I remembered the day before as my husband and I explored the neighborhood around the hotel we had walked past a medical clinic. Through the large glass window, I saw several people sitting in a waiting room, some reading magazines, not unlike our clinics back home. I had no desire to seek help there. I didn’t speak the language, and who knew how advanced medical practice was in Portugal? Besides, I was counting on this event ending soon.
Getting ready for the day’s adventure, my husband slipped a sweater over his head as I laced my shoes. “By the way,” I said, “I am having some a-fib. It’s nothing serious and I suspect it’ll end on its own. I just want you to know, in case I pass out, get an ambulance and tell the medical folks what’s wrong with me.” I made eye contact. “A-fib, got it?” My husband of forty years knew better than to question me, and nodded. I figured he was happy to put off a deviation in our itinerary—his controlled persona would be spared a chaotic scene.
We rode the elevator down to the lobby, queued up with our tour group and boarded the bus to Cabo de Roca. I grabbed a window seat. The vibrant, coastal city gave way to dry grasses clinging to rocky cliffs. I slipped down in my seat and put my fingers to my neck, checking my carotid pulse. The irregular rhythm ticked off around one hundred beats per minute. No too rapid to worry me—yet.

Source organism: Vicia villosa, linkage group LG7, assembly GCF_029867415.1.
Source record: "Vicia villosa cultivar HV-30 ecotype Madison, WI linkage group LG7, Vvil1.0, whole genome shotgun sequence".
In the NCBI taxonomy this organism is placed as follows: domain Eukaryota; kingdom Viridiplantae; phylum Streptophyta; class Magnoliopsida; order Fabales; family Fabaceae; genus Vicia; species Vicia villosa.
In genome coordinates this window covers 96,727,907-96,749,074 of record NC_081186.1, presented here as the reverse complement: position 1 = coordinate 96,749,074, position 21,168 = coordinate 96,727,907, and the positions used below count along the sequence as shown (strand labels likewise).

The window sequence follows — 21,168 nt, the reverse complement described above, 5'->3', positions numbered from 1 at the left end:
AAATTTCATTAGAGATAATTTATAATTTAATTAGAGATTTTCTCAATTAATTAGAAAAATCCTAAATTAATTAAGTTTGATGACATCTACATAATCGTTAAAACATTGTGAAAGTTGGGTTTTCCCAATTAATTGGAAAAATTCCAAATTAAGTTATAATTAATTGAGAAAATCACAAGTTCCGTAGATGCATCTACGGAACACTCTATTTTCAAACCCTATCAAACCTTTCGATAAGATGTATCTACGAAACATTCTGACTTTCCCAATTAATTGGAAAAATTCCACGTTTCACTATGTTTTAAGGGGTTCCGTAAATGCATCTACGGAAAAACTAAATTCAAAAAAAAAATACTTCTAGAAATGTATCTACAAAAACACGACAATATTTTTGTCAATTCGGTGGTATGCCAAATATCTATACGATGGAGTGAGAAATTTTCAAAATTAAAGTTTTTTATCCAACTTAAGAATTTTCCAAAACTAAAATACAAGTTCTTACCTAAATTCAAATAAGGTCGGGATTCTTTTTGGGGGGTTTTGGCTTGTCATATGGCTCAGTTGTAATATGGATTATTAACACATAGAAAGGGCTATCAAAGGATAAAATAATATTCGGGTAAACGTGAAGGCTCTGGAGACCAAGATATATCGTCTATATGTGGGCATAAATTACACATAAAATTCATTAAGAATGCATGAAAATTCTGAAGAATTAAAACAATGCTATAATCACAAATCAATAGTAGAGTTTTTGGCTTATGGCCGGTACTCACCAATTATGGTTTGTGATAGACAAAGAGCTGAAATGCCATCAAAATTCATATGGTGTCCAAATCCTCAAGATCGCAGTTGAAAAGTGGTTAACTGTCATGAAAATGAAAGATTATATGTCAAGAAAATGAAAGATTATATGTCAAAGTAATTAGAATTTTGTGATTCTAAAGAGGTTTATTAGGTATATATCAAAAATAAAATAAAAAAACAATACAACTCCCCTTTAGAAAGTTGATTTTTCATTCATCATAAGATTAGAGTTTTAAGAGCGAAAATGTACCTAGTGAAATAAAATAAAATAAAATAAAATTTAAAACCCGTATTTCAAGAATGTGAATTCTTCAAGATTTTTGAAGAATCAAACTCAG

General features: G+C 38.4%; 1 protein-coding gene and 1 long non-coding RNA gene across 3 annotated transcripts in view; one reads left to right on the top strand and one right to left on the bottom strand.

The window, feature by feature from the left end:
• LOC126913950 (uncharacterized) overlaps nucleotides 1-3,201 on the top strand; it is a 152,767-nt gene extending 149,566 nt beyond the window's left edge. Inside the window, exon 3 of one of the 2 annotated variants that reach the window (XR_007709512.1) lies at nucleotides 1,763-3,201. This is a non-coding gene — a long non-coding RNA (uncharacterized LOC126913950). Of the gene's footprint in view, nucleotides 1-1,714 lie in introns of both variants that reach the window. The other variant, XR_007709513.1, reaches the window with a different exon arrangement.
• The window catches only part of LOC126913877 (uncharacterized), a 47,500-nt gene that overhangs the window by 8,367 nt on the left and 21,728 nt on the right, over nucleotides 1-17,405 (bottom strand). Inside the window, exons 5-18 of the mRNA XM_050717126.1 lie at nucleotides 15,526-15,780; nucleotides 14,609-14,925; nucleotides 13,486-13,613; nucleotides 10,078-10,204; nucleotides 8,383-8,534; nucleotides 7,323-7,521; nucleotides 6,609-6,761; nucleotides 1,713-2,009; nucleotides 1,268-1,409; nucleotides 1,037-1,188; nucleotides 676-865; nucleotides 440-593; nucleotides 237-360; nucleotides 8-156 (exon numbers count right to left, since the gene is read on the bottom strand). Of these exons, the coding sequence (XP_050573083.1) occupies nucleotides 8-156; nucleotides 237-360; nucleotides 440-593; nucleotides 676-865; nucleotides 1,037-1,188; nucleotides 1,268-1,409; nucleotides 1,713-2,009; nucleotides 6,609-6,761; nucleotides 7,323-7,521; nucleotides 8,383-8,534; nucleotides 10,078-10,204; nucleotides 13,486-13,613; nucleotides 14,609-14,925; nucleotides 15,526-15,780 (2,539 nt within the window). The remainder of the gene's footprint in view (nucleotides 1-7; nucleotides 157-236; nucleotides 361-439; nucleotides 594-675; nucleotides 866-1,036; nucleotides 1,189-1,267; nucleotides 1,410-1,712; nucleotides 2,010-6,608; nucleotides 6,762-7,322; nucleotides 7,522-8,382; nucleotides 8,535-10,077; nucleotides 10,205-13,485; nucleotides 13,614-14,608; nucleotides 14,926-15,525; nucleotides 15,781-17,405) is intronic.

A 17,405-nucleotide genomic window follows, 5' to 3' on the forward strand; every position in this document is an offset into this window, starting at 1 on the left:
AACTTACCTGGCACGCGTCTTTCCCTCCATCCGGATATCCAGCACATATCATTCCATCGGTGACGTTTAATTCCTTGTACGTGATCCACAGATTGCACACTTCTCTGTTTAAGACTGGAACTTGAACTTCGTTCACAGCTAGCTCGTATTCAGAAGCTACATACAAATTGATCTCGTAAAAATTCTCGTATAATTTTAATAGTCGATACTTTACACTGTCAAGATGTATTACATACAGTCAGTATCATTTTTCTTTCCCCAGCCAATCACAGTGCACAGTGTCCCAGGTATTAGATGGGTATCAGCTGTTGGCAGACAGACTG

After a couple of hours, the light blue sky became cloudless as we headed into thinning air. Would the high altitude affect the rhythm of my heart? Would my pulse become so erratic that my blood stagnated, forming a clot that would migrate to my brain and spawn a stroke? My husband remained deep in his book. Or was he consciously ignoring me? The medical clinic near the hotel began to look inviting. And very far away.
The bus turned into an empty parking lot. We arrived before the Japanese tourists. My husband was the only one who headed over to the one-story building that stood at the far end of the lot where one could obtain, for five Euros, a certificate validating that one had stood at the westernmost point of continental Europe. The others headed to the bathrooms or the gift shop.
I stepped off the bus last. I felt something strange. Or, rather, I felt nothing. My heart had stopped. No, it just felt that way with the prancing finally gone.
My chest was silent. My pulse was regular. The air smelled cool and crisp.
Released from potential calamity, I dashed off to find my husband.
When we returned to the States, my internist insisted I wear an Event Monitor: electrodes attached to my chest at one end and at the other end to a plastic box that would hang around my neck for a month. When I noted any flip-flops from my heart, I was to depress the start button and the monitor would record the “event.”